The Maori are well known for their stunning and unique tattoos. Throughout Maori history tattooing, called ta moko by the Maori, has been an important part of Maori culture. Tattooing is an art form for the Maori and their tattoos are intricate and detailed works of art. The early Maori settlers of New Zealand brought this practice from their Polynesian homelands. On this page is a list of interesting facts about Maori tattooing. This information includes why the Maori wear tattoos, what types of Maori tattoos there are, and how the Maori were tattooed.
Maori Tattooing Facts
They are always highly intricate and detailed and display the craftsmanship and artistry of not only the artist but of the Maori culture.
Ta moko was used to signify status and rank; it also reflected the wearers genealogy (whakapapa).
In early Maori society, most people were tattooed.
The types and number of tattoos reflected a person's status.
Facial tattoos have traditionally been the most common Maori tattoos with most Maori men having tattoos covering most of their face.
Slaves were also marked with tattoos.
The Maori often wore tattoos to attract the opposite sex.
Receiving tattoos was an important step to maturity and there were many rites and rituals associated with the event.
Up until the early 1900s a bone chisel, called a uhi, with an extremely sharp edge was used for tattooing. Getting tattooed was an extremely long and painful process involving the carving of deep grooves into the skin.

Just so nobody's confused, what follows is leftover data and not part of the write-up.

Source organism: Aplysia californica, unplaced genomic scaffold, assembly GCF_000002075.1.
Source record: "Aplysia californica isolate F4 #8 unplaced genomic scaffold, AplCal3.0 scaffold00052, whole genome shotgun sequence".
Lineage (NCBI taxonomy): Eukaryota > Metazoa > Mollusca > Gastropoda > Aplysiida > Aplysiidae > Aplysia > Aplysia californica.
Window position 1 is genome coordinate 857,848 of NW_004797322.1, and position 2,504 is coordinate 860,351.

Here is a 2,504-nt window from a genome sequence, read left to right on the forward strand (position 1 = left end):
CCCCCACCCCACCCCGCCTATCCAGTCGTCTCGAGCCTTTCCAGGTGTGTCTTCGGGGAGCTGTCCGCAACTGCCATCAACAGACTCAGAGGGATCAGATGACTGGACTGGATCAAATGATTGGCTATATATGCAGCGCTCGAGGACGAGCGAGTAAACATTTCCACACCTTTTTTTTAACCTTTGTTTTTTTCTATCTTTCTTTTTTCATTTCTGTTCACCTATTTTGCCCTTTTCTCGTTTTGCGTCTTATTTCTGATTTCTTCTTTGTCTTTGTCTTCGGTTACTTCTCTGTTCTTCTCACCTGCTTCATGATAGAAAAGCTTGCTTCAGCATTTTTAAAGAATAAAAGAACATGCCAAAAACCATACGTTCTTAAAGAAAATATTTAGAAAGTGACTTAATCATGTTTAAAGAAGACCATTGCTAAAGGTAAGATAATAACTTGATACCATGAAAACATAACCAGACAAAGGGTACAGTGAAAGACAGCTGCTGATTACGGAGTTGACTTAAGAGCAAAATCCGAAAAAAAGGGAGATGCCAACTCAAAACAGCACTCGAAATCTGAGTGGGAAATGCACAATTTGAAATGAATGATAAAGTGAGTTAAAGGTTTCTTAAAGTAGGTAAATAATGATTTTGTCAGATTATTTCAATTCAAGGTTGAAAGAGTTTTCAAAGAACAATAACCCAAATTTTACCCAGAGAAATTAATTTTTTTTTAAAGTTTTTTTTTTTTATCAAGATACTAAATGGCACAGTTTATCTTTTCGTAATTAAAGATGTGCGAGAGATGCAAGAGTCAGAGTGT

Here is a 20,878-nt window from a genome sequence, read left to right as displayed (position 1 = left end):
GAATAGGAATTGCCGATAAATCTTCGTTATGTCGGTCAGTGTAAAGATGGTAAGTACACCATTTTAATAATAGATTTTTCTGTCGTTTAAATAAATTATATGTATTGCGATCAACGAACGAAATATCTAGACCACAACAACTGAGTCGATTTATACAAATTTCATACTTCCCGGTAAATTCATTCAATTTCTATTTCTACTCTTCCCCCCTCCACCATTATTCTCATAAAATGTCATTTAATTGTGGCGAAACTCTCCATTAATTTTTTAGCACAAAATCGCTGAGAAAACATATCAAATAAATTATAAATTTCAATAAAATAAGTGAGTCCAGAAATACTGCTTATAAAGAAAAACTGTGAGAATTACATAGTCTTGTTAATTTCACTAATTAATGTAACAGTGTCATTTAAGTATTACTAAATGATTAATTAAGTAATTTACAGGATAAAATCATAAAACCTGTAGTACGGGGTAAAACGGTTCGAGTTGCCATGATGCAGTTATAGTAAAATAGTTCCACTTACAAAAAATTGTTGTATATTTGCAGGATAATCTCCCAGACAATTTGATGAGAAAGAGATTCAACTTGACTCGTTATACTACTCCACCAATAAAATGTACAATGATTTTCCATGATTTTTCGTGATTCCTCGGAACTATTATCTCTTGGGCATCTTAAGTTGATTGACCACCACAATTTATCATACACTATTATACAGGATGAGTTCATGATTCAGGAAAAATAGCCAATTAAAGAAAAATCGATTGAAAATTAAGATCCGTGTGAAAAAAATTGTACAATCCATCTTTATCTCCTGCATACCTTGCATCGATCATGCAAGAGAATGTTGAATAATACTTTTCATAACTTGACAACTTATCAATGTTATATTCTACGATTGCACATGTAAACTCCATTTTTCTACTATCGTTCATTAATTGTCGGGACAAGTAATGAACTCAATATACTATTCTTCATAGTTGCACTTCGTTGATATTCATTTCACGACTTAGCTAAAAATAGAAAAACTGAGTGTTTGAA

Maori tattoo artists are called tohunga ta moko.
Maori men usually had their faces, thighs, and buttocks tattooed; Maori women usually had their lips and chin tattooed.
After being tattooed leaves of a karaka tree (also called New Zealand Laurel) were applied to the tattooed skin as a balm to help bring down the swelling.
The Maori had a gruesome custom of taking tattooed heads of enemies killed in battle and keeping them as trophies.
During the tattooing process the Maori often played music and sang in an attempt to distract those being tattooed from the pain.
Burnt wood was used to make the most common pigment, black.
Decorative vessels called oko were used to store pigments used for tattoos.
In 1769 Captain James Cook wrote about the beauty of the Maori tattoos he observed; "the marks in general are spirals drawn with great nicety and even elegance".
Today Maori tattoo designs have become very popular throughout the world with people from many different countries and cultures wearing them.